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So our company has a large number of internal wiki sites for different departments and I'm looking for a way to unify them. We've keep trying to get everybody to use the same wiki but it never works, they keep wanting to create new ones. What I'm wanting to do as an alternative is to scrape each wiki and create a new wiki with articles that has combined information from each source.

In terms of implementation I've looked at Nutch(http://nutch.apache.org/) and (http://scrapy.org/) to do the web crawling and using MediaWiki as the frontend. Basically I'd use the crawler as the front end to scrape each wiki, write some code in the middle(I'm thinking of using Python or Perl) to make sense of it and create new articles, writing to MediaWiki using it's API.

Wasn't sure if anybody had similar experience and a better way to do this, trying to do some R&D before I get too deep into the project.

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Mixing wikis on different topics sounds like a terrible idea. Why not just add links between them where there is overlap? –  stark Dec 13 '12 at 0:16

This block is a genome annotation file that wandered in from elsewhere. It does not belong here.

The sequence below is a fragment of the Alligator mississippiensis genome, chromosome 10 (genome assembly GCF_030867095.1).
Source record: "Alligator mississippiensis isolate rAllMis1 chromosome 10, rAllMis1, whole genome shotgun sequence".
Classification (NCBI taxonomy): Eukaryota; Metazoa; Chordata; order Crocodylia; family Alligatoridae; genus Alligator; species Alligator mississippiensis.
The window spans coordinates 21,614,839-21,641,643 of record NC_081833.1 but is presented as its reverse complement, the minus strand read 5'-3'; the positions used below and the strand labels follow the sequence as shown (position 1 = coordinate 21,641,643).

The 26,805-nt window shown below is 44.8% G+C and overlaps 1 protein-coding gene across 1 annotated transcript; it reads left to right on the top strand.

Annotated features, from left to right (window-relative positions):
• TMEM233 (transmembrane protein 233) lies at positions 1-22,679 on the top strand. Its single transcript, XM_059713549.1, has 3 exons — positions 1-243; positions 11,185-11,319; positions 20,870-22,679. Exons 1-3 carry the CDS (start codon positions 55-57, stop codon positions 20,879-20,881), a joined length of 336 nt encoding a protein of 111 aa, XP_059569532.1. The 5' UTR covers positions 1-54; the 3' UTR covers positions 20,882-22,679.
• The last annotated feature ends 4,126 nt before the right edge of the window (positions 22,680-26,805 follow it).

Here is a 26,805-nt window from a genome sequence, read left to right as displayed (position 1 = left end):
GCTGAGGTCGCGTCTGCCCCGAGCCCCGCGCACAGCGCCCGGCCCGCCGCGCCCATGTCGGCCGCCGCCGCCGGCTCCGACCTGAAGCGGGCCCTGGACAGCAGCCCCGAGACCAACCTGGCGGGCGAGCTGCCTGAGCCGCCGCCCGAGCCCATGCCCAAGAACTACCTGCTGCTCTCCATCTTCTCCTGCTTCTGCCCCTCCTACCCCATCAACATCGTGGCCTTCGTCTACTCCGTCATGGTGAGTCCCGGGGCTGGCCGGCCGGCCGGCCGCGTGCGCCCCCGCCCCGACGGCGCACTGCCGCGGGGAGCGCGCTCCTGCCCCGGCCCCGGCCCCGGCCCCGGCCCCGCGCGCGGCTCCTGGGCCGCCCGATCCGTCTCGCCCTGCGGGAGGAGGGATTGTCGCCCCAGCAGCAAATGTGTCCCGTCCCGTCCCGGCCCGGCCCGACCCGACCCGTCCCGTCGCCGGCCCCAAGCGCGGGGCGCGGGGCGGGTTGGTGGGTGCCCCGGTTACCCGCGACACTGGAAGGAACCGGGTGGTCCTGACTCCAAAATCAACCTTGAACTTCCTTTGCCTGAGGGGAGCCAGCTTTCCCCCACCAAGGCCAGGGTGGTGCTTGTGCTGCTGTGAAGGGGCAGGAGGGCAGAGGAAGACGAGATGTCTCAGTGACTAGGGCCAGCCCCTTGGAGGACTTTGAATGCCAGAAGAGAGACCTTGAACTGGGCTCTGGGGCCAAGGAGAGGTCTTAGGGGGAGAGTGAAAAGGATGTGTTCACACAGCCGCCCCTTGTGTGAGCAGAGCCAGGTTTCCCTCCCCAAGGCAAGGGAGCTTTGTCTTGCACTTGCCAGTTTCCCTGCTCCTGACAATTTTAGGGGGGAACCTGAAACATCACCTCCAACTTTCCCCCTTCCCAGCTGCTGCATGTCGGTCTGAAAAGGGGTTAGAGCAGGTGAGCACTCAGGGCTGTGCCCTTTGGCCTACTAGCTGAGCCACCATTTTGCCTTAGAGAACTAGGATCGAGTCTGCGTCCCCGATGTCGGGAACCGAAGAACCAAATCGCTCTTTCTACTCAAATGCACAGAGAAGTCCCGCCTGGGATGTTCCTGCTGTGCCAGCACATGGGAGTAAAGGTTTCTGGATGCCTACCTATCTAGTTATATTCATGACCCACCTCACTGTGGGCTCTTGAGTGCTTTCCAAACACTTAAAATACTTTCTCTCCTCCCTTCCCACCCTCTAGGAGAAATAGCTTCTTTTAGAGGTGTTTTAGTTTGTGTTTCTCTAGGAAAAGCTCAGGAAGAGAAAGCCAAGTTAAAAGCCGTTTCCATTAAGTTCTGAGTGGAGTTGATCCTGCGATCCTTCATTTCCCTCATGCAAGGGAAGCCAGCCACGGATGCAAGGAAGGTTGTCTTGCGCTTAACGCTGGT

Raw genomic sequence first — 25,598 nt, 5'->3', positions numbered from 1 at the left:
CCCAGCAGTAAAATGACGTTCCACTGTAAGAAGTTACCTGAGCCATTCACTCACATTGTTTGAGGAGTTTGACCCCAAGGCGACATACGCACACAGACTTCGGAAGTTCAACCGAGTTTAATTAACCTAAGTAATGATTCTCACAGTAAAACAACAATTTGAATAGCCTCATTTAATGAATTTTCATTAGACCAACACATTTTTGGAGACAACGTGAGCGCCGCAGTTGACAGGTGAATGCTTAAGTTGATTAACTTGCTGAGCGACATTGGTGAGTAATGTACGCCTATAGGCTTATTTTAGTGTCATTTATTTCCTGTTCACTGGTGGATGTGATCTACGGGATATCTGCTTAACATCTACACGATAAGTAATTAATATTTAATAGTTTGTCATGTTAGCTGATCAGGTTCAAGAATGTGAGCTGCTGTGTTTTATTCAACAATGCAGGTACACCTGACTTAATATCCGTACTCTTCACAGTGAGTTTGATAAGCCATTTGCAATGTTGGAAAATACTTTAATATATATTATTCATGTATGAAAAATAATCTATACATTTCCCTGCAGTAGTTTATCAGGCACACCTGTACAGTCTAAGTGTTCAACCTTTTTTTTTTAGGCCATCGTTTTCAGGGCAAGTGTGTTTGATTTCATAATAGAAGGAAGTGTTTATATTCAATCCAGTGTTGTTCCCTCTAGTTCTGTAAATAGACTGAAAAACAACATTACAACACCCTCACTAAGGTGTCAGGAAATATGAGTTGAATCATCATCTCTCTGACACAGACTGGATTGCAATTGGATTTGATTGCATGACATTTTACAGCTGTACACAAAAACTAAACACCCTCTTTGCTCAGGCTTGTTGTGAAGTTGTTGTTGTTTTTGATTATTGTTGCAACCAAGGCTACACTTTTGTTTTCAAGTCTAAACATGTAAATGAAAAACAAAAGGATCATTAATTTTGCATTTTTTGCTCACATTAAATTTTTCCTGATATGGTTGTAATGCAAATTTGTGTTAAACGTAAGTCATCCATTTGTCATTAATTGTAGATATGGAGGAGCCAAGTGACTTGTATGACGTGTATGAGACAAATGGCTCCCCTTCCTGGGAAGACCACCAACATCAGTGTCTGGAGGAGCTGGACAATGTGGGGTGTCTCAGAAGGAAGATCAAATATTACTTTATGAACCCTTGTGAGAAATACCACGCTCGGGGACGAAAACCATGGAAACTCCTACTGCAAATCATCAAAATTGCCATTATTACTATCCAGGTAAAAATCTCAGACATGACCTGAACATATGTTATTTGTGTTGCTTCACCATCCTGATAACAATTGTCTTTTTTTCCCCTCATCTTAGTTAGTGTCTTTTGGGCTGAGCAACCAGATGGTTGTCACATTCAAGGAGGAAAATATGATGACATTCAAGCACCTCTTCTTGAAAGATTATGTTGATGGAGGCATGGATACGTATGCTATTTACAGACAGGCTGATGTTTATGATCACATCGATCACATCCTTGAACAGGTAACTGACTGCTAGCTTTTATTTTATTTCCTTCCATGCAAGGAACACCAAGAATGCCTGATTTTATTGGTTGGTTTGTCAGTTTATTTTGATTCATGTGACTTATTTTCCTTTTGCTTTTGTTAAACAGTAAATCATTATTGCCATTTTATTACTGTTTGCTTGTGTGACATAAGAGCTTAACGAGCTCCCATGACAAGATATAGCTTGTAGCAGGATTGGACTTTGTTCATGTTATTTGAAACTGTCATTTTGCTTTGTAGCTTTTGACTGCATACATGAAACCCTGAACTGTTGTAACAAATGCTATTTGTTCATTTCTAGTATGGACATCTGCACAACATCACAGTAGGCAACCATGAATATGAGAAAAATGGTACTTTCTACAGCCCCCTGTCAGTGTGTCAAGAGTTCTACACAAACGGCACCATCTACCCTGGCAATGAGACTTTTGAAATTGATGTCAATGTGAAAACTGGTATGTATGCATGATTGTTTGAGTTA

That's the problem, there is way too much overlap and finding relevant information is extremely difficult as things are right now. –  Sam P Dec 13 '12 at 0:23

1 Answer 1

I did something very similar a little while back. I wrote a little Python script that scrapes a page hierarchy in our Confluence wiki, saves the resulting html pages locally and converts them into DITA XML topics for processing by our documentation team.

Python was a good choice - I used mechanize for my browsing/scraping needs, and the lxml module for making sense of the xhtml (it has quite a nice range of xml traversing/selection methods. Worked out nicely!

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